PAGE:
Thousands of companies issue sustainability reports each year – but who reads them? What do these readers think of reports? Do reports meet the needs of communities, investors, employees, customers, journalists and non-governmental organizations?
Count Me In: The readers’ take on sustainability reporting, released in conjunction with the GRI Readers’ Choice Awards on 8 May, 2008 in Amsterdam, is now available. The report features the findings and analysis from the first GRI Readers’ Choice survey of report users. Conducted by SustainAbility and KPMG between October 2007 and January 2008, the survey captures the views of nearly 2,300 respondents.
The results confirm that publishing a sustainability report has a strong positive impact on readers’ perceptions of a reporter. Ninety percent of readers said their views of a company had been influenced by reading its sustainability report. Of these, 85 percent reported a more positive perception of the organization. However, reports do more than improve readers’ understanding of the reporter and its approach to sustainability. Over 30 percent of readers explained that they use the reports to inform decisions and also to take action on the basis of what companies publish.
Publishing a sustainability report has a strong positive impact on readers’ perceptions of the reporting company.
Over 450 respondents indicated that they do not currently use sustainability reports. They feel they have more direct means to communicate with companies to meet their information needs and that reports are too lengthy or not valuable to them. However, their expectations for quality reporting are very similar to those of current readers.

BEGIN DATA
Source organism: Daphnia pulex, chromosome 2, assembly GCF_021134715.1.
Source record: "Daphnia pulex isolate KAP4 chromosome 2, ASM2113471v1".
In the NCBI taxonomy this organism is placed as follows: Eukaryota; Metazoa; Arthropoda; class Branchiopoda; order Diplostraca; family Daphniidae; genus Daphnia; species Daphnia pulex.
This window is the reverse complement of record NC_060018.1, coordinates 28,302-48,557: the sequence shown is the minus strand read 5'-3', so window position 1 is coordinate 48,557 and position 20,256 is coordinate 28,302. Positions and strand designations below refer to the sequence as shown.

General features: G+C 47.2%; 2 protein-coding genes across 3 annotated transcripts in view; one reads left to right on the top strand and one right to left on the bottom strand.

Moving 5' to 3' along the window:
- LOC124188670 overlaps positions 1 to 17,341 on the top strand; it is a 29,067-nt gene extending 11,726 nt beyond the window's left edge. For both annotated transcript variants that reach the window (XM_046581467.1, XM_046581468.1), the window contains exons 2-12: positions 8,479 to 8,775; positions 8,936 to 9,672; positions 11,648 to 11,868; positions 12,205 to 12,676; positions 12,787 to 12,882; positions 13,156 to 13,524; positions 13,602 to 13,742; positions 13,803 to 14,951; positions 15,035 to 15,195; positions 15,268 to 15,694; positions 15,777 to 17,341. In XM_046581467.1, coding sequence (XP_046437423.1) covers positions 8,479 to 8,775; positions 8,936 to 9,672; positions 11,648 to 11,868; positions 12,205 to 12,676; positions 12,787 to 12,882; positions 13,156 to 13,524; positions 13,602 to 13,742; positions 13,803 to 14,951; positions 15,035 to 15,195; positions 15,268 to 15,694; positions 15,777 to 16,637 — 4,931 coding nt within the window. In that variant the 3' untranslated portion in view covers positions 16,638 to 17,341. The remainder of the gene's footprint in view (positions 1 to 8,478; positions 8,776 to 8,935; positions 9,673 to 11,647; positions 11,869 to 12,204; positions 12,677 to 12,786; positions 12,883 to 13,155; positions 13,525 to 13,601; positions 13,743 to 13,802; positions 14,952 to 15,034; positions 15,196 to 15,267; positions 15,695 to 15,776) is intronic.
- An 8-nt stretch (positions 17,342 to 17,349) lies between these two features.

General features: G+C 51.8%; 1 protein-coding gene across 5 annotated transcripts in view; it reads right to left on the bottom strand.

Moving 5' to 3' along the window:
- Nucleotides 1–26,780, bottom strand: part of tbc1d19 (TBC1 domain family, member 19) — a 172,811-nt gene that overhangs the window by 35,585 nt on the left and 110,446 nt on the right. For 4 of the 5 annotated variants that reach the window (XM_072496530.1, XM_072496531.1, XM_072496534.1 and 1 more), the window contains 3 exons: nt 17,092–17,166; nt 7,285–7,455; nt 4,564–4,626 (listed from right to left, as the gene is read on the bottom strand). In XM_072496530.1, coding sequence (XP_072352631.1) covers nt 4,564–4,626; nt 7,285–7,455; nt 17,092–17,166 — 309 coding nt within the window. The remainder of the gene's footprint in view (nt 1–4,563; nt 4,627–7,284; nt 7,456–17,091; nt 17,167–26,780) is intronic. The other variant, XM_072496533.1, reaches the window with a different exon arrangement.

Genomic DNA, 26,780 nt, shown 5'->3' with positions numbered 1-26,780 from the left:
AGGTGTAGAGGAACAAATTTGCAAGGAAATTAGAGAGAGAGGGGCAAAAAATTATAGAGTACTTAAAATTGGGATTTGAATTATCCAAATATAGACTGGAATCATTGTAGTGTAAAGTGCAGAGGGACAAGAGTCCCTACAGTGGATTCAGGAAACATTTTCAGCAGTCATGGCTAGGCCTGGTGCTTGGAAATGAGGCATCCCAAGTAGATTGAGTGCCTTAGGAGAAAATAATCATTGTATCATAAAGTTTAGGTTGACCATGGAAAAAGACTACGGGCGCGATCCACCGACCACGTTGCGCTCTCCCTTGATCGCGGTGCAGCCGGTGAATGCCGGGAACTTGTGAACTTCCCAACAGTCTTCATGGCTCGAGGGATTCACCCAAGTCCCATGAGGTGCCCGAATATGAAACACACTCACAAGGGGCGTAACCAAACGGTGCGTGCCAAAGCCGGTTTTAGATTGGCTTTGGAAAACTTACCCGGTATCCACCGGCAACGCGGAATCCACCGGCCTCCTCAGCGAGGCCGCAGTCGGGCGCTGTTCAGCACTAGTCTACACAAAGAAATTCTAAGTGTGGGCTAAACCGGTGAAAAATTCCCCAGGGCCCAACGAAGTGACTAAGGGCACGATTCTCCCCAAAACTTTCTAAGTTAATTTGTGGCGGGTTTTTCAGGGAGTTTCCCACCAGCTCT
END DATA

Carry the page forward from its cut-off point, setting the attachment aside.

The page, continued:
So where is reporting headed? The survey points to a future where:
- More readers use reports for active decision-making;
- The reporting cycle includes continuous stakeholder dialogue around the core business agenda;
- Sustainability information is more fully integrated into annual reports and other corporate communications;
- The business case is robust and sustainability and innovation are clearly linked; and,
- Trust and reliability are addressed through globally accepted standards and stronger, more relevant assurance processes.
Speaking at the launch of the report at The Amsterdam Global Conference on Sustainability and Transparency, SustainAbility Chairperson Sophia Tickell underscored the strategic shift in the use of reports: “Reporting was once a way to get sustainability issues onto the corporate agenda. Today the situation is reversing as a growing number of companies make ambitious commitments to sustainability. There is much business as usual but these targets matter because what gets measured gets done and – hopefully – reported against. This shift in where the agenda is set holds real potential to influence products and services – and eventually to shape business models of the future.”
Reporting will be important but will need, explicitly, to make clearer links between sustainability issues and core business strategy — something that all stakeholders (including the mainstream investment community) seem to agree upon.”_
The survey, detailed graphs of results and a feedback forum are available at: www.globalreporting.org/survey.